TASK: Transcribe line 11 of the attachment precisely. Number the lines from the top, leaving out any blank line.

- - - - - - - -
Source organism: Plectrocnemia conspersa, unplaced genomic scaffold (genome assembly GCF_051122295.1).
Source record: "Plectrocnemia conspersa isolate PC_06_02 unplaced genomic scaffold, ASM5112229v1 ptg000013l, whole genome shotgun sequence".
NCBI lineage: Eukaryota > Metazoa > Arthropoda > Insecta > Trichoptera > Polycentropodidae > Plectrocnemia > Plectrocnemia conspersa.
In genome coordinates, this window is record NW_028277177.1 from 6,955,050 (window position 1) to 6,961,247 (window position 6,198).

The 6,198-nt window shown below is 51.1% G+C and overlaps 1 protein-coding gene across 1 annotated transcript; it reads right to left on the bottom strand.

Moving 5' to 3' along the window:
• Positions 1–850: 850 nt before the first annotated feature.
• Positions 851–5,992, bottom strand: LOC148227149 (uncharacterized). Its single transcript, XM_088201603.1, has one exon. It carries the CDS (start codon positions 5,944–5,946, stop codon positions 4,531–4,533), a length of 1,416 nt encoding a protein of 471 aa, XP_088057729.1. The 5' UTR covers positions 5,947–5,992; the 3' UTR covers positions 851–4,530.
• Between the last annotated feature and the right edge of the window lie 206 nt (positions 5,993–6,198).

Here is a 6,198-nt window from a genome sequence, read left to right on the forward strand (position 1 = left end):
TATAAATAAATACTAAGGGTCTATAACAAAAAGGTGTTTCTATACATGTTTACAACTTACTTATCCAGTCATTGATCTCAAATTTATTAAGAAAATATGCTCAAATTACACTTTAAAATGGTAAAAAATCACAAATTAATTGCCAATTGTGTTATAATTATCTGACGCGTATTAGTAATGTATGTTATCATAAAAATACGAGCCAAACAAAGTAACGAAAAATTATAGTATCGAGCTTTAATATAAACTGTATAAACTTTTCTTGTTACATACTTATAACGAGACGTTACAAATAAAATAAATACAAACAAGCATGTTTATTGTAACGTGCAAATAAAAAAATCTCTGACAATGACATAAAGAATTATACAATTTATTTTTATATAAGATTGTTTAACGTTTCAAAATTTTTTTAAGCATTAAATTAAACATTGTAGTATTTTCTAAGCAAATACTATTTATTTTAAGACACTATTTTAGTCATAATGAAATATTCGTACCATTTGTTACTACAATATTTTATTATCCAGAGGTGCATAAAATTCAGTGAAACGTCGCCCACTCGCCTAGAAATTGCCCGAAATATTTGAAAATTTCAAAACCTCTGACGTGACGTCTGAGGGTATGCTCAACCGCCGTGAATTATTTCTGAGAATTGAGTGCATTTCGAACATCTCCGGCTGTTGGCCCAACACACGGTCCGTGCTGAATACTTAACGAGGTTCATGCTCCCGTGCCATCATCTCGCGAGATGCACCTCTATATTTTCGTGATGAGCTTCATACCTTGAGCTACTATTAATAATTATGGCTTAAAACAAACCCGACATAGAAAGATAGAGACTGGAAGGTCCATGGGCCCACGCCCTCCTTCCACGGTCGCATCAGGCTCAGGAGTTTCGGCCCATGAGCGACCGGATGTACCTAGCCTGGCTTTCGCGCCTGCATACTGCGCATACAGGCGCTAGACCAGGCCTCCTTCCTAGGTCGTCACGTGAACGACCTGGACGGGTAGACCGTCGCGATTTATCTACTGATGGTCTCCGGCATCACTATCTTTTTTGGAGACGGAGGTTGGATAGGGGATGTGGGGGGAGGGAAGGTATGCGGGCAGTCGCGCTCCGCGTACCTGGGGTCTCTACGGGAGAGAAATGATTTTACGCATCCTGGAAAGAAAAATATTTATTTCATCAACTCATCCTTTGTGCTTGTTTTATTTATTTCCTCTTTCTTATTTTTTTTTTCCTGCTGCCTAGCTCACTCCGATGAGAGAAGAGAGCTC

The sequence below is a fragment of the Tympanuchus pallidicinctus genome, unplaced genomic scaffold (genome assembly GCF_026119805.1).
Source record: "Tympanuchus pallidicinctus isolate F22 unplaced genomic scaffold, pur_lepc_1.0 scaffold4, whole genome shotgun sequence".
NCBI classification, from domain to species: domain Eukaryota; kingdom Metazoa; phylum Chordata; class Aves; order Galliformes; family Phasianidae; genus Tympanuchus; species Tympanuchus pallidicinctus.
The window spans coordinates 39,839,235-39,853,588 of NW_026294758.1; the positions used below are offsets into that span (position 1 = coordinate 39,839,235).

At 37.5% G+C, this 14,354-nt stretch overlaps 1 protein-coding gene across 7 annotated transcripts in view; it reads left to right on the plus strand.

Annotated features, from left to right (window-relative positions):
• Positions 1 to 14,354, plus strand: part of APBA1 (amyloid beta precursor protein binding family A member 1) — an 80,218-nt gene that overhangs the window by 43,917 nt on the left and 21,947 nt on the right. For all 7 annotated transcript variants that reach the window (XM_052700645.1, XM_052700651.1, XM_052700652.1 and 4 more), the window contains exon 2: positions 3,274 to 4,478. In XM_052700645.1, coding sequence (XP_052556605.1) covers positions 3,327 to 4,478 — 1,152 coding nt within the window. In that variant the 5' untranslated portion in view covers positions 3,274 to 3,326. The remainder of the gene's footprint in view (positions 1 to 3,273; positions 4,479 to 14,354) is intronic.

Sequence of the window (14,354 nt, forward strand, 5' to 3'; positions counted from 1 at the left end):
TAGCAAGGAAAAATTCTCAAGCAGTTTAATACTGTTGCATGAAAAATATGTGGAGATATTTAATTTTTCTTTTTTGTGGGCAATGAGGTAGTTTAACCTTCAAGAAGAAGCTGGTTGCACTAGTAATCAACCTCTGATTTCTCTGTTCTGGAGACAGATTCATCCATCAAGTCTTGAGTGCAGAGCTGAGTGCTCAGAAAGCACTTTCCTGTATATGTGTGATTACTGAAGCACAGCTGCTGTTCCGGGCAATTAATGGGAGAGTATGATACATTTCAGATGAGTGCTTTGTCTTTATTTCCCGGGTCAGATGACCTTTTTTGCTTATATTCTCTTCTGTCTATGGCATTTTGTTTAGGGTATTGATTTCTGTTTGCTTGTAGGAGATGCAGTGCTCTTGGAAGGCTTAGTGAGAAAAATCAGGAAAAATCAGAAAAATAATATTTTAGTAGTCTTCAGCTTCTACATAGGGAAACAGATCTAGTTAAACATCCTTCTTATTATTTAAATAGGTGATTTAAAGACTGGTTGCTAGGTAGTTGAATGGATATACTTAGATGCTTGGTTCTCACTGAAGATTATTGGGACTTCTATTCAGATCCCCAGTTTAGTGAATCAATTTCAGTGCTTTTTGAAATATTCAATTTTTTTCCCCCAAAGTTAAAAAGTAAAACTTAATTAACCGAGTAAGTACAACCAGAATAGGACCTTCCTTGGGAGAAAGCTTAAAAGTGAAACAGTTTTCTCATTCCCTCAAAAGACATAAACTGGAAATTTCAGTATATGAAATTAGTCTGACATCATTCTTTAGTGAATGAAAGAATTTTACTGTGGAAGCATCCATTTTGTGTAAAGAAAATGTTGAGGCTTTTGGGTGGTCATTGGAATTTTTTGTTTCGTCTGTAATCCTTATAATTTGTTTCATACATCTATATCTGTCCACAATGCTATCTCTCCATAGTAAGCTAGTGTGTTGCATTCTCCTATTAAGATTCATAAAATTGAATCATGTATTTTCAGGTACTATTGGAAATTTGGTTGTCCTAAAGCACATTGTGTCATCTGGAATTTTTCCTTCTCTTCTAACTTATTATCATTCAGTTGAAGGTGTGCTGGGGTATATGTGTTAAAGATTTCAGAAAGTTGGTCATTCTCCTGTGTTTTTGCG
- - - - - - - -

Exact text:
TATAAATAAATACTAAGGGTCTATAACAAAAAGGTGTTTCTATACATGTTTACAACTTACTTATCCAGTCATTGATCTCAAATTTATTAAGAAAATATGCTCAAATTACACTTTAAAATGGTAAAAAATCACAAATTAATTGCCAATTGTGTTATAATTATCTGACGCGTATTAGTAATGTATGTTATCATAAAAATACGAGCCAAACAAAGTAACGAAAAATTATAGTATCGAGCTTTAATATAAACTGTATAAACTTTTCTTGTTACATACTTATAACGAGACGTTACAAATAAAATAAATACAAACAAGCATGTTTATTGTAACGTGCAAATAAAAAAATCTCTGACAATGACATAAAGAATTATACAATTTATTTTTATATAAGATTGTTTAACGTTTCAAAATTTTTTTAAGCATTAAATTAAACATTGTAGTATTTTCTAAGCAAATACTATTTATTTTAAGACACTATTTTAGTCATAATGAAATATTCGTACCATTTGTTACTACAATATTTTATTATCCAGAGGTGCATAAAATTCAGTGAAACGTCGCCCACTCGCCTAGAAATTGCCCGAAATATTTGAAAATTTCAAAACCTCTGACGTGACGTCTGAGGGTATGCTCAACCGCCGTGAATTATTTCTGAGAATTGAGTGCATTTCGAACATCTCCGGCTGTTGGCCCAACACACGGTCCGTGCTGAATACTTAACGAGGTTCATGCTCCCGTGCCATCATCTCGCGAGATGCACCTCTATATTTTCGTGATGAGCTTCATACCTTGAGCTACTATTAATAATTATGGCTTAAAACAAACCCGACATAGAAAGATAGAGACTGGAAGGTCCATGGGCCCACGCCCTCCTTCCACGGTCGCATCAGGCTCAGGAGTTTCGGCCCATGAGCGACCGGATGTACCTAGCCTGGCTTTCGCGCCTGCATACTGCGCATACAGGCGCTAGACCAGGCCTCCTTCCTAGGTCGTCACGTGAACGACCTGGACGGGTAGACCGTCGCGATTTATCTACTGATGGTCTCCGGCATCACTATCTTTTTTGGAGACGGAGGTTGGATAGGGGATGTGGGGGGAGGGAAGGTATGCGGGCAGTCGCGCTCCGCGTACCTGGGGTCTCTACGGGAGAGAAATGATTTTACGCATCCTGGAAAGAAAAATATTTATTTCATCAACTCATCCTTTGTGCTTGTTTTATTTATTTCCTCTTTCTTATTTTTTTTTTCCTGCTGCCTAGCTCACTCCGATGAGAGAAGAGAGCTC